Hasan Cemal on the t24 news site writes that the government is fully responsible for the Bloody Saturday in Ankara. HDP co-leader Selahattin Demirtaş is the target of hellfire because he holds the state responsible for the Bloody Saturday. Stop there – as if the state in Turkey is innocent. Have you forgotten about all the provocations that were undertaken in order to pave the way for coups? Have you forgotten the massacres in Kahramanmaraş and Çorum in the 1970s? The evidence of how this state has violated the law in the name of its supposed superior interests are fresh in memory. There is not a single conspiracy that the “deep state” – whose roots go back a century – has not staged in this country in order to prevent democracy and the rule of law from being established. And I should also add this: the regime of Erdoğan, which for a while seemed to be signaling that it was fighting against the “deep state,” has since it became the state itself, resorted to using he ominous instruments of the “deep state.” About that, there is no doubt in my mind.
By Svante Cornell
October 9th, 2015, The Turkey Analyst
Since 2010, the State Directorate for Religious Affairs has risen in prominence. Diyanet’s budget has quadrupled under the AKP, and the Directorate now issues fatwas on demand, as well as wading into political issues and backing up the AKP position. Moreover, Diyanet has drastically increased its provision of Quran courses for students of all ages. The Diyanet, originally created by the Turkish state to exercise oversight over religious affairs, is now firmly under the control of President Erdoğan, and has turned into a supersized government bureaucracy for the promotion of Sunni Islam.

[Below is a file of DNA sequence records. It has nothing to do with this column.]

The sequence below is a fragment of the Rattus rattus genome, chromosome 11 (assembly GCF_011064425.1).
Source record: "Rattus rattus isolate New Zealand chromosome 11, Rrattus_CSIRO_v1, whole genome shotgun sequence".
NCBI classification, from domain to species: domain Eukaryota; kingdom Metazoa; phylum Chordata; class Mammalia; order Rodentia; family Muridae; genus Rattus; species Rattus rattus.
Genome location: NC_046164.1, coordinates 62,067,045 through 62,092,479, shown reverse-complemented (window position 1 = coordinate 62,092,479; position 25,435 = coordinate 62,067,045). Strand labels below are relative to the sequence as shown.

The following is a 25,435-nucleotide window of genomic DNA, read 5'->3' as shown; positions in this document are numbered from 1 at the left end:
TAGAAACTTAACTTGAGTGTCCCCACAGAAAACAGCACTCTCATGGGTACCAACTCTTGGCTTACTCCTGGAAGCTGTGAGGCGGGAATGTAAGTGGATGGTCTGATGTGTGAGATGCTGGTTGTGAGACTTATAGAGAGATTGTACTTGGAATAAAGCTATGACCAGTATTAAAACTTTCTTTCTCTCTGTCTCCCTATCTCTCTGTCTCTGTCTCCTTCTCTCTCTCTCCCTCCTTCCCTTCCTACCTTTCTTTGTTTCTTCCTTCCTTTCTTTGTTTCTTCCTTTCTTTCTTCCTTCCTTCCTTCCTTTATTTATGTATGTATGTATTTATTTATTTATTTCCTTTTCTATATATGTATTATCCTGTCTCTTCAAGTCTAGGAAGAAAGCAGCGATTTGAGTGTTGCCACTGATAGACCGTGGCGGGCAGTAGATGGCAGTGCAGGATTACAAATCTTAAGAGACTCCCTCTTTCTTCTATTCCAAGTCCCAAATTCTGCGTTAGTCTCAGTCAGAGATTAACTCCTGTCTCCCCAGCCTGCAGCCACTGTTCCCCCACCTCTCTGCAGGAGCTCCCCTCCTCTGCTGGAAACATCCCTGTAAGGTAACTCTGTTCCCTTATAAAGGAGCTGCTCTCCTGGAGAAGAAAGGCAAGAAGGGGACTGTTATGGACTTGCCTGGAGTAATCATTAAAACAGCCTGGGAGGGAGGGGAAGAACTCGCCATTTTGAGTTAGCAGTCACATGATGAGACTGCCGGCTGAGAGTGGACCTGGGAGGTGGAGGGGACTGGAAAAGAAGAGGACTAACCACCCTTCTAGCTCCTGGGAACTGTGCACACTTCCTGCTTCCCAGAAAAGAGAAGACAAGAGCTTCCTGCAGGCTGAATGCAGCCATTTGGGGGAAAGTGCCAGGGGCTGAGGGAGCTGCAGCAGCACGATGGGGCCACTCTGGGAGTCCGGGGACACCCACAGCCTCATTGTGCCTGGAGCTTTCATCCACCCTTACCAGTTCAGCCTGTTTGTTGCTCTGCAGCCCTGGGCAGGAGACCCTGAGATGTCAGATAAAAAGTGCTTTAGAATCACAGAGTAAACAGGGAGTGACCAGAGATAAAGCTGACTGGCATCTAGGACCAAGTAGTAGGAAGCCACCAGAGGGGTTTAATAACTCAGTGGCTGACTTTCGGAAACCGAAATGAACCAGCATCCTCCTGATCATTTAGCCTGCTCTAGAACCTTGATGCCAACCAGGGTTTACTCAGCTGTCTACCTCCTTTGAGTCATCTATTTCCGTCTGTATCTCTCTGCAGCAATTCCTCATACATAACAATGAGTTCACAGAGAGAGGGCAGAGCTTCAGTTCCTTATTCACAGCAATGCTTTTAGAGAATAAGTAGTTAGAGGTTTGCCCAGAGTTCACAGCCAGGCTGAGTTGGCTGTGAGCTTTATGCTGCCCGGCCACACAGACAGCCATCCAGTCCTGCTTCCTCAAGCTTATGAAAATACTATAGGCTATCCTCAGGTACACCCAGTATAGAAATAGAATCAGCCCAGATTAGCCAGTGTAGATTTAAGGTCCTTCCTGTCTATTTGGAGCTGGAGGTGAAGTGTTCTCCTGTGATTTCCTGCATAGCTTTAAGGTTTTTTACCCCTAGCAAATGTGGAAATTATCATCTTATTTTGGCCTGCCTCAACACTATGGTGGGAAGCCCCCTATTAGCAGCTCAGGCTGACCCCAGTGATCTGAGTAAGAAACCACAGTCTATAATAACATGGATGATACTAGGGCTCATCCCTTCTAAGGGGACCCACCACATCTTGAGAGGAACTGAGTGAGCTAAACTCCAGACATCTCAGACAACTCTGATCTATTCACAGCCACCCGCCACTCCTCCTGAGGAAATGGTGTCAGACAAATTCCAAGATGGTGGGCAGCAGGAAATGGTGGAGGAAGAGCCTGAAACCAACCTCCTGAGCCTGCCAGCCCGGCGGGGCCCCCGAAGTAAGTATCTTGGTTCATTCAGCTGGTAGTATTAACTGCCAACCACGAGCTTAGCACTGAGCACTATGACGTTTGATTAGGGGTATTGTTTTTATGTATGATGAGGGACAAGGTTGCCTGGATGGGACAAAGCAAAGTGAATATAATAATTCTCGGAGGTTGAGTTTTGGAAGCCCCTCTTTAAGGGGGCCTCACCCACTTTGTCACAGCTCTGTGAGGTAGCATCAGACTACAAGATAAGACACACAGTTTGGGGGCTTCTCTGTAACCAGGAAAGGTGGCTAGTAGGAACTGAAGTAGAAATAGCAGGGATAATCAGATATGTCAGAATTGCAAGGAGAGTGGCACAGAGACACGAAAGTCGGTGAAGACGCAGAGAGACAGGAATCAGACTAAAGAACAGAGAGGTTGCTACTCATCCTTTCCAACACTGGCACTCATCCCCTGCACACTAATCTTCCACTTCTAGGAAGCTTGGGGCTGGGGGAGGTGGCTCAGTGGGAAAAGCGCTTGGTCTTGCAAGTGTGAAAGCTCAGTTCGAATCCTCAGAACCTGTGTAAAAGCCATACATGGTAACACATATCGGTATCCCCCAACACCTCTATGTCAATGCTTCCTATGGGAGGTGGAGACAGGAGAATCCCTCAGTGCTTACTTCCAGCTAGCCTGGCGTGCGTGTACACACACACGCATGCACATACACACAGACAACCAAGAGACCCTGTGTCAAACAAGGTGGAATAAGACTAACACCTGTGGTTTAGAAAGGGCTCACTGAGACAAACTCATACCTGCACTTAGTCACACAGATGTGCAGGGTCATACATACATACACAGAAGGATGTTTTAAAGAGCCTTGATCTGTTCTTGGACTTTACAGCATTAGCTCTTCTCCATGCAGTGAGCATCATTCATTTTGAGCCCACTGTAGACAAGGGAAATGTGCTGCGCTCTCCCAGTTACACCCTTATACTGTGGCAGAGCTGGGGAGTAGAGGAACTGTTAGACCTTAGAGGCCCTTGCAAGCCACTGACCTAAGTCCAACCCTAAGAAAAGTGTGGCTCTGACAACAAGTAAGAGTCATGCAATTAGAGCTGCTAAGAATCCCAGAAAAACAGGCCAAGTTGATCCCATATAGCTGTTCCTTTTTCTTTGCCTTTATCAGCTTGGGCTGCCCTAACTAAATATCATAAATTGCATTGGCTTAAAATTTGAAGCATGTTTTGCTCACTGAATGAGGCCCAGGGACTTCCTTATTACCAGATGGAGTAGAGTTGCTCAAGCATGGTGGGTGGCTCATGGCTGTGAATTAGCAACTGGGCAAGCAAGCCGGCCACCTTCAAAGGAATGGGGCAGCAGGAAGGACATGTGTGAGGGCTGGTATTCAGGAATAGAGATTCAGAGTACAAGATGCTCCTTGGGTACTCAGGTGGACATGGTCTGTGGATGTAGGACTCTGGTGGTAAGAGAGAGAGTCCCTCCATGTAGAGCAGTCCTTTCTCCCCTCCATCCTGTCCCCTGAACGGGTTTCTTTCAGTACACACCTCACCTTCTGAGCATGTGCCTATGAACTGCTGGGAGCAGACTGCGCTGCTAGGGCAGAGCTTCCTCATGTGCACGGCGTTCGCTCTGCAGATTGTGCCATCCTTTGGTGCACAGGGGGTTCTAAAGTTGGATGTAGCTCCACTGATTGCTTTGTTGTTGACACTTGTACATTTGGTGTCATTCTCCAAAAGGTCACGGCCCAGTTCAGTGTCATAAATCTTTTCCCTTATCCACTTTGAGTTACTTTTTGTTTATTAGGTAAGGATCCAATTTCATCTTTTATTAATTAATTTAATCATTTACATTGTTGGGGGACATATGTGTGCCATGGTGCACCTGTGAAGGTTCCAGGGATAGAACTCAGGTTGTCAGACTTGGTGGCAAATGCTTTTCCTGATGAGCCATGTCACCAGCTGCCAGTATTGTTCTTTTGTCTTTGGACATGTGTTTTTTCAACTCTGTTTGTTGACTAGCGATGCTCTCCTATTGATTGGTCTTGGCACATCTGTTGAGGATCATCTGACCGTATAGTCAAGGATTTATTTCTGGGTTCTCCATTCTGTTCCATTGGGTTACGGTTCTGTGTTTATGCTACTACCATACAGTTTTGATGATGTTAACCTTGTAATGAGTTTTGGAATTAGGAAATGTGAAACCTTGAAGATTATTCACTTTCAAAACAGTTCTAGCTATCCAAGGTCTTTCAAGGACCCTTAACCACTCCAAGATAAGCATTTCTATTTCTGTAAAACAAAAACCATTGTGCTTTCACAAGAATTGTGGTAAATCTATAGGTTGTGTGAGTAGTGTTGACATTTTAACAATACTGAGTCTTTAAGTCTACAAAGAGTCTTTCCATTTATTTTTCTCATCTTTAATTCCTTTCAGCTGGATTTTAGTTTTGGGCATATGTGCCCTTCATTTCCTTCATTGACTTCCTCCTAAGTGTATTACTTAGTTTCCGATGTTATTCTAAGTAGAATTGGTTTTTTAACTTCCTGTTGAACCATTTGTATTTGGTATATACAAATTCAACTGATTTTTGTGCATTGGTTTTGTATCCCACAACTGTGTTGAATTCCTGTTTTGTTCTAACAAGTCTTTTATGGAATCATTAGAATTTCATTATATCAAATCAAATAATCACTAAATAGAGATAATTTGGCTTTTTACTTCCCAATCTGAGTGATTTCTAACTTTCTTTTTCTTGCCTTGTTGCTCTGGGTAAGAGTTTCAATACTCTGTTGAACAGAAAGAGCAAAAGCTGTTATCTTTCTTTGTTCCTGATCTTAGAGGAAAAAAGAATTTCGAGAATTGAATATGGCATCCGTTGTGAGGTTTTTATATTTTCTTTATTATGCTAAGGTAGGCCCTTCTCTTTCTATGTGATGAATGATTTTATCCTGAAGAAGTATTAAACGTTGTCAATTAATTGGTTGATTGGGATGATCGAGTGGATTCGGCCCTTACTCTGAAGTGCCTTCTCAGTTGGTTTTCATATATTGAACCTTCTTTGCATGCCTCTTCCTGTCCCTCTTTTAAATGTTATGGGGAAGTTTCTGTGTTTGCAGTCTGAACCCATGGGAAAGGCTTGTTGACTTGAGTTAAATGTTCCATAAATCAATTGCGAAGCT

By Nick Danforth
September 23rd, 2015, The Turkey Analyst
Turkey’s democratic and authoritarian legacies have been thoroughly intertwined from the outset. President Recep Tayyip Erdoğan’s authoritarian instincts have been both motivated and enabled by the authoritarian behavior of his predecessors. Yet Erdoğan is also restrained by institutional forces that remain in place because military and civilian leaders before him proved willing to step down and compromise. And he is moreover restrained by the instincts of voters and some within his own party who value Turkey’s democratic tradition.
By M. K. Kaya
September 23rd, 2015, The Turkey Analyst
With the 5th party congress, the deep divisions within the AKP came to the surface. President Erdoğan masterminded the exclusion of the other “founding fathers” – Abdullah Gül and Bülent Arınç – from the leadership of the party. The party congress also effectively finished off Ahmet Davutoğlu as a serious leader. In fact, the AKP is at an impasse. The struggle that has been raging within the party is exclusively a struggle over power and control, not about the ideological direction, and the party cadres – whether they are behind Erdoğan or disgruntled with his leadership style – are by and large a spent force in Turkish politics.
Ali Bayramoğlu in Yeni Şafak writes that the AKP congress showed that Erdoğan is imposing a model of partisan presidency. Taha Akyol in Hürriyet writes that the new AKP is much more than ever before under the control of Erdoğan and he asks what’s left of the authority of the prime minister. Abdülkadir Selvi in Yeni Şafak implores the AKP to preserve its unity, which he fears is gravely threatened unless the party embraces the old guard that has been purged. Etyen Mahçupyan in Akşam writes that the best way of derailing AKP’s reformism is to end the solution process and he asks what will be the choice of the AKP – to represent old Turkish statism and nationalism or reformism. Mümtazer Türköne in Zaman writes that Erdoğan and PKK are both determined to finish off HDP, and he predicts that HDP is going to boycott the upcoming election to parliament, but thinks that in the end both palace and PKK are going to be the losers.
The Turkey Analyst is a publication of the Central Asia-Caucasus Institute & Silk Road Studies Joint Center, designed to bring authoritative analysis and news on the rapidly developing domestic and foreign policy issues in Turkey. It includes topical analysis, as well as a summary of the Turkish media debate.